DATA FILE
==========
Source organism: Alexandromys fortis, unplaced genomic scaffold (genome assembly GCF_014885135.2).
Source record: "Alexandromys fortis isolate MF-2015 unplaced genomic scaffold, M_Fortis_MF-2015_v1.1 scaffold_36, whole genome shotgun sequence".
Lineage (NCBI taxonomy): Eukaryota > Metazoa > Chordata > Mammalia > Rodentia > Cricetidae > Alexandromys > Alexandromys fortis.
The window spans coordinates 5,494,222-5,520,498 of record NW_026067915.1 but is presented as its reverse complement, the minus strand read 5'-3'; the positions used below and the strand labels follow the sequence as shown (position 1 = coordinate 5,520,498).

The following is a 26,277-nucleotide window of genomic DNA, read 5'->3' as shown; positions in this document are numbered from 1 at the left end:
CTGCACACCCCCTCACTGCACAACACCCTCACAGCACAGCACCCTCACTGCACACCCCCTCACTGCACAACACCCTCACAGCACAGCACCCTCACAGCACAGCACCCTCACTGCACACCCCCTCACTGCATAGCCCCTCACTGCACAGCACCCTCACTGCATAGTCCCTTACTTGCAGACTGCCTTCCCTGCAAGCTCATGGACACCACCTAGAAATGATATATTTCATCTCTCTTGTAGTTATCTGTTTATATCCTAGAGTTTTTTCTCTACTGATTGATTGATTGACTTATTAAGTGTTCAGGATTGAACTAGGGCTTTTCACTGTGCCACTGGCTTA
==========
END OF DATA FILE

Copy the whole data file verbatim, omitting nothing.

Source organism: Alexandromys fortis, unplaced genomic scaffold (genome assembly GCF_014885135.2).
Source record: "Alexandromys fortis isolate MF-2015 unplaced genomic scaffold, M_Fortis_MF-2015_v1.1 scaffold_36, whole genome shotgun sequence".
Lineage (NCBI taxonomy): Eukaryota > Metazoa > Chordata > Mammalia > Rodentia > Cricetidae > Alexandromys > Alexandromys fortis.
The window spans coordinates 5,494,222-5,520,498 of record NW_026067915.1 but is presented as its reverse complement, the minus strand read 5'-3'; the positions used below and the strand labels follow the sequence as shown (position 1 = coordinate 5,520,498).

The following is a 26,277-nucleotide window of genomic DNA, read 5'->3' as shown; positions in this document are numbered from 1 at the left end:
CTGCACACCCCCTCACTGCACAACACCCTCACAGCACAGCACCCTCACTGCACACCCCCTCACTGCACAACACCCTCACAGCACAGCACCCTCACAGCACAGCACCCTCACTGCACACCCCCTCACTGCATAGCCCCTCACTGCACAGCACCCTCACTGCATAGTCCCTTACTTGCAGACTGCCTTCCCTGCAAGCTCATGGACACCACCTAGAAATGATATATTTCATCTCTCTTGTAGTTATCTGTTTATATCCTAGAGTTTTTTCTCTACTGATTGATTGATTGACTTATTAAGTGTTCAGGATTGAACTAGGGCTTTTCACTGTGCCACTGGCTTA